Tag Archives: federal executive

That interim peers list in full…

Hmmm… this article has opened a bit of a can of worms for me. Along with (Baroness) Liz Barker and (now Sir) David Williams, in 2004 I drafted the current rules for electing the interim peers list. Unaccountably, I am yet to receive any kind of honour myself.

Earlier today, I tweeted Stephen Tall to inform him that the list elected in 2006 still applies. Having now got home and looking at my old papers, it would seem that it is actually more complicated than that.

The paper we produced provides two options, and a suboption if Option A is approved:

OPTION ONE:
A) 30 people shall be elected to the Interim Peers list every two years. However, in the first year (2004), 60 people shall be elected.
B) 30 people shall be elected to the Interim Peers list every two years. People shall remain on the list until the next election has been declared.

OPTION TWO (if A is passed):
C) People elected to the panel shall remain on the list for life.
D) People elected to the panel shall remain on the list for 10 years.

In addition, the following other people shall be on the list ex-officio:
* Former Liberal Democrat MPs
* A special case shall be made for the Hereditary Peers who were elected in 1999 if they are to lose their seat before democratic reforms of the Second Chamber have been put in place.

Annoyingly, my records don’t include the records of what was eventually decided by the FE (my computer crashed) and I can’t remember precisely what happened. I seem to recall that Option A was passed, but that only 30 would be elected initially and that the term of office was reduced to four years. It is certainly the case that in 2004 only 30 were elected (not 60) and that none of the 2004 list restood in 2006, although they did restand in 2008:

Source: Colin Rosenstiel. If you are aware of any (non-defamatory) reason why any of these people are now ineligible, please say so in the comments below and I will update the list.

Can anyone from Cowley Street confirm what the position is?

The list of former MPs gives Nick Clegg an even wider pool to draw from as this includes everyone who has at any point been a Liberal, Social Democrat or Liberal Democrat MP. The “elected” hereditaries are not currently eligible for inclusion in this list as they have not been thrown out of the Lords yet.

Finally, the policy also spells out how the party is to make appointments:

Advisory Panel:
An advisory panel shall be created consisting of the President, the Vice Presidents, the Leader of the Lords Party (or his/her nominee), the Chief Whip in the Lords (or his/her nominee) and one representative from the Commons Party. This panel shall be responsible for creating a shortlist of recommended candidates for the Leader to consider.

The Advisory Panel shall be requested to evaluate candidates on criteria, including the following:

  • Conscientious, hard-working individuals capable of working in a team, who are aware of the time they are expected to commit as a working peer and would be capable of giving it.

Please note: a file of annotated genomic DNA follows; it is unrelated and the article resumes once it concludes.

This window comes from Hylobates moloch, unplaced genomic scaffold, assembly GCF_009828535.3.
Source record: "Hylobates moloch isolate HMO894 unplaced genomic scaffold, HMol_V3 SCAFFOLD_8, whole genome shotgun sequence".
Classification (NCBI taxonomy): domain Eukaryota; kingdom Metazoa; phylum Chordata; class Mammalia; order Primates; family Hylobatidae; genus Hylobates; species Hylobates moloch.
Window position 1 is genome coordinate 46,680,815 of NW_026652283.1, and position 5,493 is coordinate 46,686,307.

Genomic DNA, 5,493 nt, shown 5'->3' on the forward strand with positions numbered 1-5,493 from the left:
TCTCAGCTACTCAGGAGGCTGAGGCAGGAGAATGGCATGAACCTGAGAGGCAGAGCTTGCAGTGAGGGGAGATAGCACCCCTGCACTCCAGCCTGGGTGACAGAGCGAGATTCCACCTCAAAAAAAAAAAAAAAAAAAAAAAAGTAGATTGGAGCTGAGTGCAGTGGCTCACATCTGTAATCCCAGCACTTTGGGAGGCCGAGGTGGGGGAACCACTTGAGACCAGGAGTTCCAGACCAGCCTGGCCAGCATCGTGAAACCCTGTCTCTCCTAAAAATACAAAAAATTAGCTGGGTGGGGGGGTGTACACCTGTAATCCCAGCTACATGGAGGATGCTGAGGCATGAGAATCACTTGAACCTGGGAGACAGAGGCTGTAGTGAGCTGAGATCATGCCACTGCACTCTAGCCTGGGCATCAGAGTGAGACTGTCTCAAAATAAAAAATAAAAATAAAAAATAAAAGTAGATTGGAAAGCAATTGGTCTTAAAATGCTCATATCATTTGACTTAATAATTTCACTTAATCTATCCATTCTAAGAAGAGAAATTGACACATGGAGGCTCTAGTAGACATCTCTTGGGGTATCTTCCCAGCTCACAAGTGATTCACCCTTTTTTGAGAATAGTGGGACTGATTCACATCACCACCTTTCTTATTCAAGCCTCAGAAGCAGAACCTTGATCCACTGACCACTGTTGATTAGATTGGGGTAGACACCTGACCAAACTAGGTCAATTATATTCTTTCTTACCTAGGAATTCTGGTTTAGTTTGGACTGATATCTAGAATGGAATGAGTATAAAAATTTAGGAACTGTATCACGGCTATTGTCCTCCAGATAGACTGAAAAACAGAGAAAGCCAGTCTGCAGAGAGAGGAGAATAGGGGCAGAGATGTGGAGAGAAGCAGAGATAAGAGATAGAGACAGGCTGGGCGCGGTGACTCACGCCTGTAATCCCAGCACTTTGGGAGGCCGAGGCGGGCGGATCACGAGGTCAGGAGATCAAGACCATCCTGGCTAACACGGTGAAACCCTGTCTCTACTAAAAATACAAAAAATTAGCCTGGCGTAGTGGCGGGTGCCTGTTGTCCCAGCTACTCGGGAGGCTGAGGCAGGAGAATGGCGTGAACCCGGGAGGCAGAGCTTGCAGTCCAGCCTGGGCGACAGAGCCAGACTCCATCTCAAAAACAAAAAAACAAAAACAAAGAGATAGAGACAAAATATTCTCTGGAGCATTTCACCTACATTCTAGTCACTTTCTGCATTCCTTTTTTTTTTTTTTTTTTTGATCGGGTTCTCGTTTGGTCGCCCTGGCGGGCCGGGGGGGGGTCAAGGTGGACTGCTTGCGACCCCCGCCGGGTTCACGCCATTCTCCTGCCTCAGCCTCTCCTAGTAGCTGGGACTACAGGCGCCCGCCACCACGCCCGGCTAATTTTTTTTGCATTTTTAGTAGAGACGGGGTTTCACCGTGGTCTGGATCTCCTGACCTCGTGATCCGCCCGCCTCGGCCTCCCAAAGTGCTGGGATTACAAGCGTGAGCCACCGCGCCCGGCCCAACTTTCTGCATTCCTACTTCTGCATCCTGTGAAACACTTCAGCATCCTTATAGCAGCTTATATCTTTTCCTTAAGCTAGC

• Experts in particular fields that the existing Lords Party is currently lacking in.
  • Diversity. The Party is committed to making the Lords Parliamentary Party more representative of wider society.

Role of the Leader:
The Leader shall have final say in the appointment. In addition, the Leader is invited to nominate one candidate of her/his choice from outside the list at each round of nominations if s/he wishes. If the number of peers appointed and nominated from the list exceeds the number remaining, the Leader may make further nominations from outside the list.

The line about the leader having the final say is a reflection of the UK’s current wibbly-wobbly constitutional position. In other words, while you can blame us for getting a lot of things wrong, you can’t blame us for this.

Two further points:

Firstly, if the party is to suddenly get 95 peers to appoint, in my view the interim peers list system will completely break down. It was never intended as an automatic entry into the House of Lords, subject to places being made available – hence the establishment of an advisory board. It was drawn up in an era when we expected peerages to be appointed by the handful, on an annual basis – not more of less stop for four years and restart with a big splurge.

I would be surprised if, after vetting, the party’s powers-that-be would end up appointing even half of these people. Nor, regardless of the rights and wrongs of appointment, do I believe they should be. If the Federal Executive and Nick Clegg is planning to make these appointments even halfway democratic it needs to review the policy quickly.

Second, frankly the whole system stinks. We shouldn’t be making these appointments at all as they highlight quite how foetid the appointments process really is. The party is going to get hammered over every single controversial appointment (and there are bound to be some), and rightly so. At the very least, Nick Clegg should not appoint a single new peer from whom he has not got a signed pledge to support an elected second chamber and stand down at the first opportunity.

On asking too many questions…

I spent most of the Lib Dem conference in a cold fury, venting off to journalists, on Comment is Free and on twitter throughout. It is therefore surprising to find that the one thing I’ve had the most stick for is simply encouraging people to ask for a bit of information.